Friday, August 10, 2012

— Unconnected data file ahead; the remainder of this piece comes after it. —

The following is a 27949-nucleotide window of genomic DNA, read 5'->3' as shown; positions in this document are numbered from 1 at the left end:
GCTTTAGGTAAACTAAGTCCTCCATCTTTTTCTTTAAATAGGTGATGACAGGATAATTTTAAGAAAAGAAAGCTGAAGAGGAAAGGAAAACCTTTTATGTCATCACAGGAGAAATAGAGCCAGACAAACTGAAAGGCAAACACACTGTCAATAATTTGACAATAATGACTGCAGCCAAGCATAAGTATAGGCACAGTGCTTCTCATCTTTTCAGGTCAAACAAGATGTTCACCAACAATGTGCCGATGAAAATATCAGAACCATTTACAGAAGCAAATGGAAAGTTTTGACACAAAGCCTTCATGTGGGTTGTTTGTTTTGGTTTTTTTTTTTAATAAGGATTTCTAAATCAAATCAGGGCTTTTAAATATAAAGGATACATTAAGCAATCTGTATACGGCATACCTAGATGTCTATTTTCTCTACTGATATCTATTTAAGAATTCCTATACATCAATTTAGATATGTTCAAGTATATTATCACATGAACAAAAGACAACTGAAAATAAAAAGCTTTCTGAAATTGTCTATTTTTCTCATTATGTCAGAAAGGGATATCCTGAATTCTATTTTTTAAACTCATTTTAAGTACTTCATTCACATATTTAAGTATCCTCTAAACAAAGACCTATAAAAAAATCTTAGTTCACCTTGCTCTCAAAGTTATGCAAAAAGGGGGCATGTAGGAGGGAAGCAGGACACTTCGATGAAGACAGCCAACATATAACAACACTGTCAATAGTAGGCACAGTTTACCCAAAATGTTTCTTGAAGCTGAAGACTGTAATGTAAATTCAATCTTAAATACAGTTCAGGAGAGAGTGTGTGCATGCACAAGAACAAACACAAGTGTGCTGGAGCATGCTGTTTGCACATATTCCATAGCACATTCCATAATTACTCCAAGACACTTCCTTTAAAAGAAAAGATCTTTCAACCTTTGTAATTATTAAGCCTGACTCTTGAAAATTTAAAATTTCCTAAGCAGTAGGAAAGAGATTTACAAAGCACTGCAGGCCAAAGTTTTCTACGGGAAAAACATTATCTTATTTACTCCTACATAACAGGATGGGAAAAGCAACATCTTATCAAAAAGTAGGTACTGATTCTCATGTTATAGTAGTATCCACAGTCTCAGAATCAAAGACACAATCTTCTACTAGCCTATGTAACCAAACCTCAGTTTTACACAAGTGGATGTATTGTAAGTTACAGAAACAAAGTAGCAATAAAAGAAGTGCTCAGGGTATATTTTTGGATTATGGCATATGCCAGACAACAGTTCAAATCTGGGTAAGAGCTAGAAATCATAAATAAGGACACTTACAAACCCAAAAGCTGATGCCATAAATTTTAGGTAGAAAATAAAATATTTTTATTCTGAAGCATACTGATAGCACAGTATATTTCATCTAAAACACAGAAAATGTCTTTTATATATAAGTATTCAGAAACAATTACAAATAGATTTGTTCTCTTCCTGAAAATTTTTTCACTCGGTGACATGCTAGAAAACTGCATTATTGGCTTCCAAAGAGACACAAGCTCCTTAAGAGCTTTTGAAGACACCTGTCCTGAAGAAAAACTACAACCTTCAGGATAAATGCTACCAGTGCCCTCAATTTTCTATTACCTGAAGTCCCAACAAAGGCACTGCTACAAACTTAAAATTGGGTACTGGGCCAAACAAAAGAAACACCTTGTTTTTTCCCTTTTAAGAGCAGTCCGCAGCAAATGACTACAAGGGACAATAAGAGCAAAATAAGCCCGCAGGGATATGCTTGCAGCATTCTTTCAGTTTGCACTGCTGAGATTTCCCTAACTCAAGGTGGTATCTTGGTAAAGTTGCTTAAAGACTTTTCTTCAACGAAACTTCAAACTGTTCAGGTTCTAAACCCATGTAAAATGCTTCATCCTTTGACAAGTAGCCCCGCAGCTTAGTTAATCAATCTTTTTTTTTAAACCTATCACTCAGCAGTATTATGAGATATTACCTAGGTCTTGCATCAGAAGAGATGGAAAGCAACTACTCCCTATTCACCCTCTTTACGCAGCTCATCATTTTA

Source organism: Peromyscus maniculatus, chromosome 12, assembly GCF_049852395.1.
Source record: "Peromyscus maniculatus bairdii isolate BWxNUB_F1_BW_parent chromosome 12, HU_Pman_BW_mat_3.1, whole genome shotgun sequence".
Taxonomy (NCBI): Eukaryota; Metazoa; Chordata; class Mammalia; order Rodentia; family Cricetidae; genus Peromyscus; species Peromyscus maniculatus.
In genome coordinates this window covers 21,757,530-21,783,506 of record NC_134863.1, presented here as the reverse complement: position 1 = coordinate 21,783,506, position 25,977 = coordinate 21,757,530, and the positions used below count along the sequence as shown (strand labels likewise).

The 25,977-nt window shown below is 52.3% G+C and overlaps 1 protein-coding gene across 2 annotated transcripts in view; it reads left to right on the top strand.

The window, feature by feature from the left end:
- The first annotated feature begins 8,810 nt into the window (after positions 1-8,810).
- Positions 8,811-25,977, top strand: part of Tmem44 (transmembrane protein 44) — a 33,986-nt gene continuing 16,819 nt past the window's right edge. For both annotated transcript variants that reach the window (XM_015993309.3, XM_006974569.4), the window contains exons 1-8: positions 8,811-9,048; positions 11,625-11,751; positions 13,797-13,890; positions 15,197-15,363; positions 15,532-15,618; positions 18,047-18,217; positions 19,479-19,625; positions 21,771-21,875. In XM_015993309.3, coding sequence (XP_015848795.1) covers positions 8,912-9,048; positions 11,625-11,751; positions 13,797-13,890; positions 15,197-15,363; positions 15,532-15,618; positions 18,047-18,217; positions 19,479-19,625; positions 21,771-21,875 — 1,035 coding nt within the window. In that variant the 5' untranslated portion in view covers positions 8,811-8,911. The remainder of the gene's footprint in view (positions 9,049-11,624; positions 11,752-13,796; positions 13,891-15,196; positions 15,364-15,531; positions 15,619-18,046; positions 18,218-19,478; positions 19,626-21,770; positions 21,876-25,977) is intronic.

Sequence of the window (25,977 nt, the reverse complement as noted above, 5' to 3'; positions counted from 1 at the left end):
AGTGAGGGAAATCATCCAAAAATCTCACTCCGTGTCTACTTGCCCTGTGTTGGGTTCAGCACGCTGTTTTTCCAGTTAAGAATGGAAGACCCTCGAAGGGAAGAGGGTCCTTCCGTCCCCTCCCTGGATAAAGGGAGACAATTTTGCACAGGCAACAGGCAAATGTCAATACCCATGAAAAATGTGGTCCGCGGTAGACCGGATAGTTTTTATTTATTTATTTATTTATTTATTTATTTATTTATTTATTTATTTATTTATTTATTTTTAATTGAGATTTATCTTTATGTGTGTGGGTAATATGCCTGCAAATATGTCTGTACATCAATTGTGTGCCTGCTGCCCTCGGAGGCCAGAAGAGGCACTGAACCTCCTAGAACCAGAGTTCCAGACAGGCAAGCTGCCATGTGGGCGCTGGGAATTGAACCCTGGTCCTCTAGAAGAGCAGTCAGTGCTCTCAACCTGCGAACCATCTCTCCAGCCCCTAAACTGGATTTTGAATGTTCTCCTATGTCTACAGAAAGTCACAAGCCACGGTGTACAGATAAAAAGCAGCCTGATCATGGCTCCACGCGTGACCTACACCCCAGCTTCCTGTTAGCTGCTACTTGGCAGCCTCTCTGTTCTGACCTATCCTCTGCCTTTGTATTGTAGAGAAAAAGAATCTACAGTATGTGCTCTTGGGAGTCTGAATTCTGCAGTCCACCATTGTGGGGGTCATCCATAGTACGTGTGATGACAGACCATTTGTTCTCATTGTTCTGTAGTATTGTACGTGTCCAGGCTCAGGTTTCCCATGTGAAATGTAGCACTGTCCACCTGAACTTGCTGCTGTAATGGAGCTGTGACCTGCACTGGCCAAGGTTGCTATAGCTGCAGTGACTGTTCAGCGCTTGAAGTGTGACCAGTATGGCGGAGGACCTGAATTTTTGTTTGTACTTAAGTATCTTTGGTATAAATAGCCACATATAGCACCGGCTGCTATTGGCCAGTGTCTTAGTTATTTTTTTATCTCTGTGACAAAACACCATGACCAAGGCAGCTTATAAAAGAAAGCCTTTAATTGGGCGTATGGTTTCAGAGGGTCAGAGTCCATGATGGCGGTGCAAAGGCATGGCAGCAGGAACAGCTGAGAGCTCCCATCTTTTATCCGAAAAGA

We hear them during times of tragedy. We speculate over them when our minds get wandering. We use them to comfort each other at imes of death and loss. They are euphemisms about our life to come in heaven. We are well-meaning when saying that a love-one is “in a better place” or that “God has made another angel.” But, what lies behind these euphemisms? Even non-believers, even atheists speak in such ways to console themselves. I suppose that a motivation arises from reading the apostle Paul’s admission in Philippians 1:23. “I am hard pressed between the two. My desire is to depart and be with Christ, for that is far better.” The distinction, though, comes to concreteness. The apostle Paul knew where his eternal life lie after his death. He wrote his letter to the Philippians mostlikely from a jail cell. AS shackles bit into his wrists, or at least bound him to one place, he dictated the epistle to a secretary—as he was carried along by the Holy Spirit. When we say that someone who dies goes to “a better place,” we speak in generalities. We speak from a human perspective in that the deceased no long feels weakness, pain, or unneeded sadness. The apostle John writes in Revelation 21:1-4 that heaven holds such blessing for us who trust in Jesus, our One and Only Savior from sin. The apostle Peter says that in Christ we hope and, though we do not yet see Him we love Him. And, the reality of eternal life gives us unmeasurable joy. (1 Peter 1:3-10) We Christians do not rest of merely on the things someone has doen or their glittery personality as signs of their post humus entry into heaven. We rest on the confession of faith that our brother or sister in Christ expressed. (Rom. 4:5, 4:16-17, 10:8-10) Our works follow faith—saving trust in God leaps forth in fervent love for people God Himself puts in our daily lives and vocations. (Phil. 2:12-13) I submit to you that we cannot console the firend or relative of an nonbeliever that he/she who has died is “in a better place.” They aren’t. They won’t be if, indeed, their trust was in something or someone else than Jesus Christ as Savior from sin. See Matt. 25:41ff) So, what message do we bring to someone who unbelieving relative or friend has died? It’s plain and simple. There’s no better time than at a funeral or memorial service to trumpet the hope of the resurrection from the dead. For we read in the Small Catechism that Christ “will reaise me and and all the dead and will eternal life to me and all believers in Christ.” Death—through sickness, tragedy, or “natural causes” becomes the perfect time to confess concreteness amid our condolences, not speculation. It amazes me, though, that amid well-intended statements of consolation, some really bad theology can rip forth from our mouths. Now, here, I’m not going to spend a lot of time tearing open my least favorite phrase, namely, that someone “passes away.” Scripture does not speak in these terms. Death is death. When a Christian dies, his/her soul goes to heaven to await our Lord’s return when He will restore all creation—including our physical bodies—to their innocent state, apart from sin. Judged by their lack of trust in Christ alone, the souls of unbelievers go to hell. (See Luke 16) To say that someone “passes away” puts a vagueness to death. WE don’t speak this way when someone dies in battle or is murdered or loses their life in a car crash. Again, I’m not doubting our well-intended hope to comfort the bereaved. I’m simply saying we need to choose wisely those statement with which we comfort and encourage the bereaved. We Christians have our faith founded and grounded in the concreteness of Chrsit Jesus. He didn’t just poof us into His kingdom or even give us the choice to “welcome Him into our hearts.” No, He created faith in our hearts through His Word. That’s why baptize infants. Faith is already there. And, in the case of adult “converts,” Baptism is still the seal and sign of faith’s creation. WE don’t just pass away when we die. No, in life or death, we Christian remain the Lord’s. (Rom. 14:7-9) Does that mean that we don’t become angels? That’s right. When we die, our souls wait in eager expectation for our Lord to restore our physical bodies when He comes again in His glory. We won’t be angels. We’ll be fully human, as He created us to be. Let’s take a look at a few verses from the Bible to this effect. First, Luke 24:36-43: “As they were talking about these things, Jesus himself stood among them, and said to them, “Peace to you!” But they were startled and frightened andthought they saw a spirit. And he said to them, “Why are you troubled, and why do doubts arise in your hearts? See my hands and my feet, that it is I myself. Touch me, and see. For a spirit does not have flesh and bones as you see that I have.” And when he had said this, he showed them his hands and his feet. And while they still disbelieved for joy and were marveling,he said to them, “Have you anything here to eat?” They gave him a piece of broiled fish, and he took it and ate before them.” Now, you may say, “Yeah, but that’s Jesus.” You’re right. It’s Jeuss. He is true God and true man, God the Son incarnate. He retained His human nature even when He ascended into heaven. We don’t see Him, but He promises to be with us always. (Matt. 28:20) He gives us His body and blood in His Supper. (1 Cor. 11:23-25) And, every eyes will see Him at His return. (Matt. 25:31ff, Zech. 12:10, Rev. 1:7-8) Secondly, let’s look at 1 Corinthians 15:20-23. “But in factChrist has been raised from the dead, the firstfruits of those who have fallen asleep. For as by a man came death,by a man has come also the resurrection of the dead. For as in Adam all die, so also in Christ shall all be made alive.” Our Lord Jesus has gone ahead of us in being rasied from the dead. AS Rom. 6:9-10 says, He now no more can die because He once died once for all. The seed sown in the ground grows to be a fertile plant. But, it’s not something different in its substance than it was before. It’s just changed. So, also, our Lord will change our mortal bodies into immortal ones, our perishable, broken bodies into imperishable whole ones. In fact, Rom. 8:18-23 tells that the whole creation waits in eager expectation for the sons of God to be revealed. So, when our Lord recreates all things into His new heaven and a new earth, He will make everything living to have its own body, even as we all have our own now. Thirdly, we look at Colossians 2:18-20. “Let no one disqualify you, insisting on asceticism and worship of angels, going on in detail about visions, puffed up without reason by his sensuous mind, andnot holding fast to the Head, from whom the whole body, nourished and knit together through its joints and ligaments, grows with a growth that is from God.” Instead of regarding those who die as becoming angels or entering some “higher” existence, Holy Scripture urges us to avoid such fascinations. Angels are, themselves, created beingsj. Rev. 12 tells us that Satan took some of them from heaven when he was cast out. To ascribe angelic or divine qualities to someone who has died is nothing short of idolatry, no matter well-intended the condolence. Earlier, Col. 2 bids us not to pay attention to hollow, deceptive philosophies…mysths. For Christ who is our One and Only Savior from sins, death and hell truly assumed our human nature except without sin. Everything He experienced in His ministry here, He experienced bearing our feelings, emotions, hunger, thirst, etc. When He ascended, He didn’t just vaporize and go away. The cloud, says Acts 1, hid him from the appostles’ sight. The angels who appeared soon thereafter promised that Christ would return as He went away. WE take comfort in a real, risen Jesus who is both God and man in one Christ. He comfots us with the assurance that He goes to prepare a place for us. (John 14:1-6) That way, He can take us to be where He is. We will be fully human, as God first intended us to be when He first created the world and everything in it. Fourthly, we turn to Deuteronomy 18:13-15. “You shall be blameless before theLord your God, for these nations, which you are about to dispossess, listen to fortune-tellers and to diviners. But as for you, the Lord your God has not allowed you to do this. “TheLord your God will raise up for you a prophet like me from among you, from your brothers—it is to him you shall listen—….I will raise up for them a prophet like you from among their brothers. And I will put my words in his mouth, and he shall speak to them all that I command him.”” The practice of pagan nations which the Lord gave into Israel’s hands to conquer was to listen to “spirits” from the dead. We today call this informally or formally listening to séances. Now, to be sure, most of us know well that such a thing is pure idolatry. We can avoid the obvious divinations and spells and other tricks of our old evil foe, the devil. Yet, where do we have trouble during times of loss and tragedy? Someone may have told us that they “hear voices” from “the other side,” family members or people otherwise welcoming them to the life beyond this world. I am not doubting such occurrences. I’m only saying that we need to be careful. Only one voice is enough for us to hear—be it from the lips of our pastor, afriend, or fmailiy member. That is the voice proclaiming comfort and care from God’s word. We are confident that relatives and friends who die in the faith are with Christ and at peace. Yet, no where in Holy Scripture dos our Lord give us to listen to people who have preceded us into paradise. Now, you may wonder how Jesus was able ot hear the voice of His and our heavenly Father while HJe ministered visbly here. First, God the Father isn’t dead. Second of all, the fullness of the Deity dwelt in Christ bodily. (Col. 2:9) Thirdly, the Father spoke in ways that were, at times audible, at Jesus’ Baptism, on the Mount of Transfiguration, etc. Speaking of th eMOunt Of Transfiguration, that is where our Lord spoke with Moses and Elijah. (Mark 9:2-9) Elijah, as we remember from 2 Kings 2, did not die. God took Him in his body to heaven. Moses did die, but in this case, God permitted him to appear on the mountain’s peak. We are forbidden to go seeking out voices and visions in the twighlight—or any other tiem of our lives. WE do well to take comfort as Christians in the same thing Jesus told His disciples when they talked about the demons they cast out. “Rejoice that your names are written in heaven.” (Luke 10) Okay, then, with all this said, how then do we console, comfort, and encourage others during a time of grief and loss? We have looked at several assurances Holy Scripture delivers to us. Besides, these, Jesus gives us the manner of His emotional reaction at the tomb of Lazarus before reaising him back to life. (John 11:35) “Jesus wept.” Likewise, we too weep and grieve even as we hold onto the hope our Lord gives us. (1 Thes. 4:13-14) For Jesus is the resurrection and the life. And, He promises to raise up on the Last Day. (John 11:25, 6;40) AS we grieve with others, we sit often in the quiet, listening to them. WE may share a story or two of how our dead friend or relative touched our lives. I’ve been in funeral homes where a couple of my uncles broke a momentary silence with a quip about my grandpa’s occasional humor. Yet, the comfort our Lord Jesus gives us remains our consolation and help when we stand with others in times of tragedy, loss, and death. (2 Cor. 1:3-5, Heb. 13:20)